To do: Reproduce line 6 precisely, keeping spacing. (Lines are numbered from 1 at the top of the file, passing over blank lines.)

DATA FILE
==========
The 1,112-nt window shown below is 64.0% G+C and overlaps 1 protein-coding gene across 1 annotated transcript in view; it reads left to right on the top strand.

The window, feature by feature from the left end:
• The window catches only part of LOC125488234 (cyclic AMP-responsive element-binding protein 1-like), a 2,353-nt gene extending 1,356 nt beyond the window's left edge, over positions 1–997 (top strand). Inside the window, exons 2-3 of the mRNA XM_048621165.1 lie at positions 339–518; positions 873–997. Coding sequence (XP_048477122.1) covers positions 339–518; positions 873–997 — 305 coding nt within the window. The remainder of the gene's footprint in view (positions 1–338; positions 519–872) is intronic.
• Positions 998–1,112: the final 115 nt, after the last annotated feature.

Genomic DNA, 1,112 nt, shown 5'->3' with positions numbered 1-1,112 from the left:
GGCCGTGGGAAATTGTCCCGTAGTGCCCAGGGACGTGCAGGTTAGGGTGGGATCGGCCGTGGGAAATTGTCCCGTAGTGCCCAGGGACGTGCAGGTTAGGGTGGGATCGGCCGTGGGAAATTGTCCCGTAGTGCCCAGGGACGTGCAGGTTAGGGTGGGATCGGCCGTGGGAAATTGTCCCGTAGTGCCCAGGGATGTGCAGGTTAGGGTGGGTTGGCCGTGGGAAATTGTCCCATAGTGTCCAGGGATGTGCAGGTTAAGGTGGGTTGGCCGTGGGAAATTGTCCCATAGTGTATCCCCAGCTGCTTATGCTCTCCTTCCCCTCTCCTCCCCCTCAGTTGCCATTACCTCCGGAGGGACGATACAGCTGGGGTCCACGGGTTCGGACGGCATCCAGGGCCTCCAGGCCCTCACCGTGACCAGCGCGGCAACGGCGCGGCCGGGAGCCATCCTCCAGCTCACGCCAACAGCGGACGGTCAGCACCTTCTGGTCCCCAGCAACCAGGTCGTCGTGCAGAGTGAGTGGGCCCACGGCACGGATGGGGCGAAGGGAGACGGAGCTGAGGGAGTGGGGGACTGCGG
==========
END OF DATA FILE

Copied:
GGCCGTGGGAAATTGTCCCGTAGTGCCCAGGGACGTGCAGGTTAGGGTGGGATCGGCCGTGGGAAATTGTCCCGTAGTGCCCAGGGACGTGCAGGTTAGGGTGGGATCGGCCGTGGGAAATTGTCCCGTAGTGCCCAGGGACGTGCAGGTTAGGGTGGGATCGGCCGTGGGAAATTGTCCCGTAGTGCCCAGGGATGTGCAGGTTAGGGTGGGTTGGCCGTGGGAAATTGTCCCATAGTGTCCAGGGATGTGCAGGTTAAGGTGGGTTGGCCGTGGGAAATTGTCCCATAGTGTATCCCCAGCTGCTTATGCTCTCCTTCCCCTCTCCTCCCCCTCAGTTGCCATTACCTCCGGAGGGACGATACAGCTGGGGTCCACGGGTTCGGACGGCATCCAGGGCCTCCAGGCCCTCACCGTGACCAGCGCGGCAACGGCGCGGCCGGGAGCCATCCTCCAGCTCACGCCAACAGCGGACGGTCAGCACCTTCTGGTCCCCAGCAACCAGGTCGTCGTGCAGAGTGAGTGGGCCCACGGCACGGATGGGGCGAAGGGAGACGGAGCTGAGGGAGTGGGGGACTGCGG